2021 Florida Statutes (Including 2021B Session)
784.049 Sexual cyberharassment.—
(1) The Legislature finds that:
(a) A person depicted in a sexually explicit image taken with the person’s consent may retain a reasonable expectation that the image will remain private despite sharing the image with another person, such as an intimate partner.
(b) It is becoming a common practice for persons to publish a sexually explicit image of another to Internet websites or to disseminate such an image through electronic means without the depicted person’s consent, contrary to the depicted person’s reasonable expectation of privacy, for no legitimate purpose, with the intent of causing substantial emotional distress to the depicted person.
(c) When such images are published on Internet websites, the images are able to be viewed indefinitely by persons worldwide and are able to be easily reproduced and shared.
(d) The publication or dissemination of such images through the use of Internet websites or electronic means creates a permanent record of the depicted person’s private nudity or private sexually explicit conduct.
(e) The existence of such images on Internet websites or the dissemination of such images without the consent of all parties depicted in the images causes those depicted in such images significant psychological harm.
(f) Safeguarding the psychological well-being and privacy interests of persons depicted in such images is compelling.
(2) As used in this section, the term:
(a) “Image” includes, but is not limited to, any photograph, picture, motion picture, film, video, or representation.
(b) “Personal identification information” means any information that identifies an individual, and includes, but is not limited to, any name, postal or electronic mail address, telephone number, social security number, date of birth, or any unique physical representation.
(c) “Sexually cyberharass” means to publish to an Internet website or disseminate through electronic means to another person a sexually explicit image of a person that contains or conveys the personal identification information of the depicted person without the depicted person’s consent, contrary to the depicted person’s reasonable expectation that the image would remain private, for no legitimate purpose, with the intent of causing substantial emotional distress to the depicted person. Evidence that the depicted person sent a sexually explicit image to another person does not, on its own, remove his or her reasonable expectation of privacy for that image.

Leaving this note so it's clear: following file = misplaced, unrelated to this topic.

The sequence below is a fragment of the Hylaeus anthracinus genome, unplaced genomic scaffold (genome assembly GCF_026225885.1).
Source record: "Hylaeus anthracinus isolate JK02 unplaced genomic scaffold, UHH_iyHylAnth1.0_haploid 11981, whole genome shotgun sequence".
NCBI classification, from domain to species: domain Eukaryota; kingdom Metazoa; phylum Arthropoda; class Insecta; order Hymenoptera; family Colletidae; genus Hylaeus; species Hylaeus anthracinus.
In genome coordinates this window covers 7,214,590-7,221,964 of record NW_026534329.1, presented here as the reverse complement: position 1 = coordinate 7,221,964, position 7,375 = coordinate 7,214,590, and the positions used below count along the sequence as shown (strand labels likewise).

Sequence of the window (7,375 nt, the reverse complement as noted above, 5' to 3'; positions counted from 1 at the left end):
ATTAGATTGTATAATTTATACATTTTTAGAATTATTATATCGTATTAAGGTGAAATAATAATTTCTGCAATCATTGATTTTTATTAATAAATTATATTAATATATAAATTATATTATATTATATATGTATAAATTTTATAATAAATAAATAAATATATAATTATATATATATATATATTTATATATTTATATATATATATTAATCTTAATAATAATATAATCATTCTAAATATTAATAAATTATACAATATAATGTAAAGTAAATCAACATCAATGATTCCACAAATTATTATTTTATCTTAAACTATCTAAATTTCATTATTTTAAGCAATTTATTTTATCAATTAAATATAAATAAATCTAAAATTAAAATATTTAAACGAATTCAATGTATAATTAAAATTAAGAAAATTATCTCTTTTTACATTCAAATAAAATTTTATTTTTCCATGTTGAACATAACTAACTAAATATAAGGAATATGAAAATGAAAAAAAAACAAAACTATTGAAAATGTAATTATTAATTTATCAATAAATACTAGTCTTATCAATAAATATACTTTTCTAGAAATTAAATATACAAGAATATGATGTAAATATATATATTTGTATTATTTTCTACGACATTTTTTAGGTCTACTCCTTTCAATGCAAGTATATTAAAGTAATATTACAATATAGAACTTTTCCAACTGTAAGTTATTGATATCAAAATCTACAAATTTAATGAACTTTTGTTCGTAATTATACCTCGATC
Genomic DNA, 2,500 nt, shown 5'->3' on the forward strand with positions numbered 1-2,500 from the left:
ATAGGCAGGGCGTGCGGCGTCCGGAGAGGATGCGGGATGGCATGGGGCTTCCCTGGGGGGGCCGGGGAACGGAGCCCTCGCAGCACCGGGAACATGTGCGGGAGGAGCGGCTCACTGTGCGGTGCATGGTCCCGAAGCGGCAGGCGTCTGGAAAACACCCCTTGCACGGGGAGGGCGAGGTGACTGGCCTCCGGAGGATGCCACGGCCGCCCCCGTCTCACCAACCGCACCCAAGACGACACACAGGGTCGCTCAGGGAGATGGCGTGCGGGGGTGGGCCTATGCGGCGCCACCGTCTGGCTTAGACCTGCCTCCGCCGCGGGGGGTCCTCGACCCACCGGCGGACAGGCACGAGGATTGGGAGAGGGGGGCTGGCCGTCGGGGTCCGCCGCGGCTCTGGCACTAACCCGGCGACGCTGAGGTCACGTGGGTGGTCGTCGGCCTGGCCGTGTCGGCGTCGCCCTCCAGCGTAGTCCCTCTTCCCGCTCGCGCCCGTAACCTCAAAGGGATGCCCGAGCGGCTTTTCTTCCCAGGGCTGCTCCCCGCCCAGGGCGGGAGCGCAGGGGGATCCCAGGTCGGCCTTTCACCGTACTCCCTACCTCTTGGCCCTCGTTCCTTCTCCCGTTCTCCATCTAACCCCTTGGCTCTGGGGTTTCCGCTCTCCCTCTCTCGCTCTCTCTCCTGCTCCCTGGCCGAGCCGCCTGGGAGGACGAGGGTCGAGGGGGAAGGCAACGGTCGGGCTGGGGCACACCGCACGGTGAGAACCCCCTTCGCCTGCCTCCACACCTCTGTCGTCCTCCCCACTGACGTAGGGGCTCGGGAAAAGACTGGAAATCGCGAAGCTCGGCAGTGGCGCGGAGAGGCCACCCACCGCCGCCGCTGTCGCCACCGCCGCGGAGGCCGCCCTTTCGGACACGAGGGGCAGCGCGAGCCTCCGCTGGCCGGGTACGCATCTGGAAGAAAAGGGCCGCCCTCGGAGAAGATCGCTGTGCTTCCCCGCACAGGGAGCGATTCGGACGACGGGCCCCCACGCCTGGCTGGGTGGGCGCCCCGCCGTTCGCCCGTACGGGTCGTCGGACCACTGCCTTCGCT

(3)(a) Except as provided in paragraph (b), a person who willfully and maliciously sexually cyberharasses another person commits a misdemeanor of the first degree, punishable as provided in s. 775.082 or s. 775.083.
(4)(a) A law enforcement officer may arrest, without a warrant, any person that he or she has probable cause to believe has violated this section.
(b) Upon proper affidavits being made, a search warrant may be issued to further investigate violations of this section, including warrants issued to search a private dwelling.
(5) An aggrieved person may initiate a civil action against a person who violates this section to obtain all appropriate relief in order to prevent or remedy a violation of this section, including the following:
(a) Injunctive relief.
(b) Monetary damages to include $5,000 or actual damages incurred as a result of a violation of this section, whichever is greater.
(c) Reasonable attorney fees and costs.
(6) The criminal and civil penalties of this section do not apply to:
(a) A provider of an interactive computer service as defined in 47 U.S.C. s. 230(f), information service as defined in 47 U.S.C. s. 153, or communications service as defined in s. 202.11, that provides the transmission, storage, or caching of electronic communications or messages of others; other related telecommunications or commercial mobile radio service; or content provided by another person; or
(b) A law enforcement officer, as defined in s. 943.10, or any local, state, federal, or military law enforcement agency, that publishes a sexually explicit image in connection with the performance of his or her duties as a law enforcement officer, or law enforcement agency.
(7) A violation of this section is committed within this state if any conduct that is an element of the offense, or any harm to the depicted person resulting from the offense, occurs within this state.
History.—s. 1, ch. 2015-24; s. 1, ch. 2019-53.